Early pulmonary rehabilitation (PR) has beneficial impacts on people with chronic obstructive pulmonary disease (COPD) when delivered after an exacerbation; however, program characteristics are diverse. This systematic review aimed to determine the impact of PR program characteristics (mode, length, commencement, frequency, location, and supervision) on clinical outcomes following an exacerbation of COPD.
Studies were screened from Medline, Medline in progress, Embase, CINAHL, SCOPUS, CENTRAL, and PEDro. Included studies were randomized controlled trials of early PR after an exacerbation of COPD (commenced during hospital stay or ≤4 wk of hospital discharge). The primary outcomes were hospital readmissions and mortality.
Thirty studies were included. Exercise training alone was delivered in 43% of studies. Program duration varied from length of inpatient stay to 12 wk. The interventions commenced as early as ≤24 hr of hospitalization for acute exacerbation, and up to 2 wk after discharge. Early PR was compared to usual care, and no studies made a direct comparison of the program characteristics of interest. Program characteristics associated with reduced risk of hospital admission were commencement after hospital discharge, duration longer than 3 wk, and programs that included exercise training and education (relative risk of readmission range 0.6-0.79); however, it was not possible to determine which of these characteristics made the most important contribution. Mortality risk did not vary according to PR program characteristics.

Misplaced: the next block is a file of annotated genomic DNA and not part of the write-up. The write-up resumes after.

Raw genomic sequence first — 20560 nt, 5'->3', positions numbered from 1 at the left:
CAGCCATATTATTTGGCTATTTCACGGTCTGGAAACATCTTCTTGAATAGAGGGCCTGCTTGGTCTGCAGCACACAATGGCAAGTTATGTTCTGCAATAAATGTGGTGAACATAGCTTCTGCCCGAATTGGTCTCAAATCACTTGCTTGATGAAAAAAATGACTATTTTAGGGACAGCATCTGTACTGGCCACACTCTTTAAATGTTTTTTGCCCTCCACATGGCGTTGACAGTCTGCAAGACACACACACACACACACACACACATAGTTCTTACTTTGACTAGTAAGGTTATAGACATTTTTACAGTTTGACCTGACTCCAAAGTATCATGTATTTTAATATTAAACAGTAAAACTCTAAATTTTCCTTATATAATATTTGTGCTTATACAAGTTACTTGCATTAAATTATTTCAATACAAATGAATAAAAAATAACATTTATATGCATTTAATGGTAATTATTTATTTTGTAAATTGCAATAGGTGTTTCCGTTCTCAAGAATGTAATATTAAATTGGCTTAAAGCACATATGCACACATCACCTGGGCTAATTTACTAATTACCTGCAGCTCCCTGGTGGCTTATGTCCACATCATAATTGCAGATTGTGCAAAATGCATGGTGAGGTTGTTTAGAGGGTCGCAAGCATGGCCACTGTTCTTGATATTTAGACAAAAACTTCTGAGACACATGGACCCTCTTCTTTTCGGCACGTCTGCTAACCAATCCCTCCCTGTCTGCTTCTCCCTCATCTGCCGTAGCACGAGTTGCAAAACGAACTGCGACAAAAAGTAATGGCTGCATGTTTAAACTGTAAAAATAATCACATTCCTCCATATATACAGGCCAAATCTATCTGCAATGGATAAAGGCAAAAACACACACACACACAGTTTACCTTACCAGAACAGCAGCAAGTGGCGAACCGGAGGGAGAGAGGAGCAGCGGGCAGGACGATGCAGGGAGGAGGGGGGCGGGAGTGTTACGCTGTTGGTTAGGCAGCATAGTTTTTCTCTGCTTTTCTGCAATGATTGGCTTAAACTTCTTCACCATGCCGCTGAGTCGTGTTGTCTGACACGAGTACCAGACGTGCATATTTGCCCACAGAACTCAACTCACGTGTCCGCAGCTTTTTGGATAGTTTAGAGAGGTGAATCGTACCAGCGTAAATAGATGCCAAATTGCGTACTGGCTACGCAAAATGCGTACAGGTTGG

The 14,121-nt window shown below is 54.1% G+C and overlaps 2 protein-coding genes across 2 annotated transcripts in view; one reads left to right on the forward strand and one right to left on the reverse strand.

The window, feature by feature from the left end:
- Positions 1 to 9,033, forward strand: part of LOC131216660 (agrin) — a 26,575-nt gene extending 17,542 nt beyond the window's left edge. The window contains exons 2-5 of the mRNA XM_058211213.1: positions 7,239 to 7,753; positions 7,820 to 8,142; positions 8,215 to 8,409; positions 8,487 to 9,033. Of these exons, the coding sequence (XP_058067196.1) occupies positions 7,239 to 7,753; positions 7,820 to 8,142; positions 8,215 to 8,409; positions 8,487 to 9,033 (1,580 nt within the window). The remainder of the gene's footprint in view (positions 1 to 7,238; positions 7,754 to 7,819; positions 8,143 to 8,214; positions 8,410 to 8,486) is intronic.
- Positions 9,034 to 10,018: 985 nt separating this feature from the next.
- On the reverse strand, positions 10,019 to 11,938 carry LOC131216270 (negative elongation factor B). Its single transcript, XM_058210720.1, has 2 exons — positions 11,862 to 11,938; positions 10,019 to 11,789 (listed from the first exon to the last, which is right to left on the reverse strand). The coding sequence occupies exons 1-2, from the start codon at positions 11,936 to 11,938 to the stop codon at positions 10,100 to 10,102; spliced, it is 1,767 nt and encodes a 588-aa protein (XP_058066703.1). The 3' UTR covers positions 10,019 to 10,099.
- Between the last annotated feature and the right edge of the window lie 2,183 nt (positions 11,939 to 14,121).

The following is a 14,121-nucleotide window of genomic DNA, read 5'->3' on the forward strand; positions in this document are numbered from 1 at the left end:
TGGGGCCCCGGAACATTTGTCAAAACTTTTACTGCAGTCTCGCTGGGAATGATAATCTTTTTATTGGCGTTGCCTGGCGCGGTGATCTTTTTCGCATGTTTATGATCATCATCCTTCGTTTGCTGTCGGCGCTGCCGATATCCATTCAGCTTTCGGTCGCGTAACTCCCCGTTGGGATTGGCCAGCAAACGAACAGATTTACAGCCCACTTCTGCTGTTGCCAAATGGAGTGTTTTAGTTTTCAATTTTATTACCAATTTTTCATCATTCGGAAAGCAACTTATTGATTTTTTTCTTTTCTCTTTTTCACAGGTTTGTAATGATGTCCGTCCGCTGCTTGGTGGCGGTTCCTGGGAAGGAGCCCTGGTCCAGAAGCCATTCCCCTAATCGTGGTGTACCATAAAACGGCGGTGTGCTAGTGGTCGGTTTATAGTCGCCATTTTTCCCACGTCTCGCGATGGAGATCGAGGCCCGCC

Programs >3 wk, started after hospital discharge or including an educational component in addition to exercise, were most effective at reducing hospital readmissions.